Sectors such as recruitment and employment firms and managed services companies also have specific rules for paying the Apprenticeship Levy. For example, recruitment and employment firms must pay the levy if they supply labor (including subcontractors) to a client and pay Class 1 secondary National Insurance contributions on the earnings of those workers.

According to the UK government, employers have 24 months to use their funds once they enter their apprenticeship service account; after this point, their funds will expire. This encourages levy-paying employers to invest in high-quality training and assessment and to prevent levy payers from accruing very large balances. Those expired funds are used to pay for apprenticeship training for smaller employers and for any additional payments needed to support apprentices, training providers and employers.

In terms of the overall apprenticeships budget, 99.6% of the budget was spent in the last financial year.

Government figures for the 2022-2023 academic year show that starts supported by Apprenticeship Service Account (ASA) levy funds accounted for 63.0% (123,310) of apprenticeship starts in England. Notable employers who have used the Apprenticeship Levy include GlaxoSmithKline (GSK), which used it to allow a range of smaller businesses and charities to hire and train apprentices.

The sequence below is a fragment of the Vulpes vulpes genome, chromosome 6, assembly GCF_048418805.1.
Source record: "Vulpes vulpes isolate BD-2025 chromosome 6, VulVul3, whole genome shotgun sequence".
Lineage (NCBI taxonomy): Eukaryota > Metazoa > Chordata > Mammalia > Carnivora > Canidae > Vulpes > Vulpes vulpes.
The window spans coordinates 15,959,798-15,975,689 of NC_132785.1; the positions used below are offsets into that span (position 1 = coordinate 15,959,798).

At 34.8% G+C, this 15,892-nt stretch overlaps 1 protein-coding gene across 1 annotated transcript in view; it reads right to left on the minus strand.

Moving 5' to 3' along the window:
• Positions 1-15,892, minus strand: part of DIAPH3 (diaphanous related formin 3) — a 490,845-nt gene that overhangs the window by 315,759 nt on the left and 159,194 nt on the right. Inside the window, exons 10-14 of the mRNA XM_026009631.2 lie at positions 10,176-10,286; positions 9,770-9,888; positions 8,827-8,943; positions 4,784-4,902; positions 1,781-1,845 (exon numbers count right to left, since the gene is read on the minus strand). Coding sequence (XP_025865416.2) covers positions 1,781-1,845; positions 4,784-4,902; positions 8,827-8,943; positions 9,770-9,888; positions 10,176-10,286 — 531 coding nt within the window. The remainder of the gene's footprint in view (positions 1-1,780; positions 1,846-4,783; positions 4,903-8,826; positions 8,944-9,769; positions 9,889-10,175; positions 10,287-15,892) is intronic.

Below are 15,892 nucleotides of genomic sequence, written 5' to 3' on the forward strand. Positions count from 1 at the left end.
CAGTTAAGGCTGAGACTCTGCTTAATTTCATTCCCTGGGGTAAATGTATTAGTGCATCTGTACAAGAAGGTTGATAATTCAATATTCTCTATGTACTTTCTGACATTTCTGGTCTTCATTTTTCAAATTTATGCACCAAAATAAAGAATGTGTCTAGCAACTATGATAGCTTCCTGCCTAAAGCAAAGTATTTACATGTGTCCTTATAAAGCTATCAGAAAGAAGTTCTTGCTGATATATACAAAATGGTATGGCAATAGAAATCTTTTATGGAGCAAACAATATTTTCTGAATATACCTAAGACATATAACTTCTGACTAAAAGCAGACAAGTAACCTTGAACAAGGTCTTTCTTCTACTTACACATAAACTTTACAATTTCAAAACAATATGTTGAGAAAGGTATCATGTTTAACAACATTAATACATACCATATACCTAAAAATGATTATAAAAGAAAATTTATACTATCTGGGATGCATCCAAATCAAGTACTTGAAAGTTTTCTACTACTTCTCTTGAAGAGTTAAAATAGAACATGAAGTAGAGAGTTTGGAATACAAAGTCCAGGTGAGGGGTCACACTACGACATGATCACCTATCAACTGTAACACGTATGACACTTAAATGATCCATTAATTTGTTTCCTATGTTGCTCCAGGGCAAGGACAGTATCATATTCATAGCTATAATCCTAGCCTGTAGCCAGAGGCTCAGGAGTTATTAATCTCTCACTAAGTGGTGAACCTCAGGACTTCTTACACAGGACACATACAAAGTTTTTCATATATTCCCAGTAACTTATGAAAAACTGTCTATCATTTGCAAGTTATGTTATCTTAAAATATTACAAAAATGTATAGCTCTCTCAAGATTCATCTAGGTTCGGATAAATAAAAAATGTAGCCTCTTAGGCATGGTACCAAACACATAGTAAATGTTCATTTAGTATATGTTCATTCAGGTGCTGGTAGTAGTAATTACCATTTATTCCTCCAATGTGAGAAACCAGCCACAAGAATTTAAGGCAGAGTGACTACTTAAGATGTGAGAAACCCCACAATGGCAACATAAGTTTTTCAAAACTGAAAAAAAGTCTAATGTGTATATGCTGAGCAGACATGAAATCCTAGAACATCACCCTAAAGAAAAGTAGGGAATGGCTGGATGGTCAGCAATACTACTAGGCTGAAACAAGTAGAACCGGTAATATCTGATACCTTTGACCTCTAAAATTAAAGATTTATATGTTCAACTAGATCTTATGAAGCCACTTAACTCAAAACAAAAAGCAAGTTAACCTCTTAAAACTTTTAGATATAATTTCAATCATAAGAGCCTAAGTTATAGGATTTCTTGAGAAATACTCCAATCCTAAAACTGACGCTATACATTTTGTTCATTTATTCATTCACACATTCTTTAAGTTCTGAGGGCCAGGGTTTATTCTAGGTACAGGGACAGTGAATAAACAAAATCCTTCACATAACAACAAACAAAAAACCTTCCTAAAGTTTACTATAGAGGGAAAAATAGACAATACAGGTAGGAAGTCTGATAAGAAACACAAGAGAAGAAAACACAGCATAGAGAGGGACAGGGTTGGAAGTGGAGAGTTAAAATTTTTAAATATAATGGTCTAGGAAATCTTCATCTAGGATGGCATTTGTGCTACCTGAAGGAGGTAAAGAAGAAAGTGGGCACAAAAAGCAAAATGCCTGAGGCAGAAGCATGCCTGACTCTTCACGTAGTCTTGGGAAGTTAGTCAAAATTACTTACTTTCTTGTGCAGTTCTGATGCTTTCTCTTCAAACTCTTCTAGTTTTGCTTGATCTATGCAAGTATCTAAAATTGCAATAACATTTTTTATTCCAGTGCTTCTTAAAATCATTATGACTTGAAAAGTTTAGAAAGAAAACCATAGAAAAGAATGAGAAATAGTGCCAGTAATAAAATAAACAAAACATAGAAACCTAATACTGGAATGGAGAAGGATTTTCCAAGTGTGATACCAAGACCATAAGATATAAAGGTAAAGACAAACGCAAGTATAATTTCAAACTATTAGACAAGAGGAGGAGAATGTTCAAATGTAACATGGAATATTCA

However, the levy has been criticized since its introduction in 2017, with many organizations calling for its reform, highlighting its misuse as well as how temporary workers can miss out on training.

“Apprenticeships are a great way to get people into the workforce, some for the first time,” says Kate Shoesmith, deputy chief executive at the UK’s Recruitment and Employment Confederation. “But we must broaden the Apprenticeship Levy so that funds can be used on a wider range of training.”

It is a great pity for many workers that the levy still does not work for much of the recruitment and staffing industry years on from its introduction,” she notes. “This is mainly because the funds are only available to those who have the same employer for at least one year, leaving most temporary workers ineligible despite their considerable value to the labor market.”

“The government needs to reform the levy now because we need more people in work, not least because our national GDP could miss out on up to £39 billion every year from 2024 if we fail to address labor shortages,” Shoesmith says.

CW program managers in the UK should familiarize themselves with the inner workings of the Apprenticeship Levy and stay apprised of any changes.

‘Returnerships’: Accessing Older Talent

The UK government announced in its 2023 budget that it is launching a new apprenticeship initiative. These apprenticeships have been dubbed “returnerships” and are aimed at encouraging adults over the age of 50 to return to the workforce.

The new offer brings together three programs: apprenticeships, skills boot camps and Sector-Based Work Academy Programs (SWAPs).

“‘Returnerships’ will raise awareness of these pathways, providing a clear route back into work and encouraging employers to hire older workers,” the government stated. Returnerships are supported by £63 million of additional funding.

Both returnerships and apprenticeships can offer pathways into work. The UK’s Education Hub offers more information for both.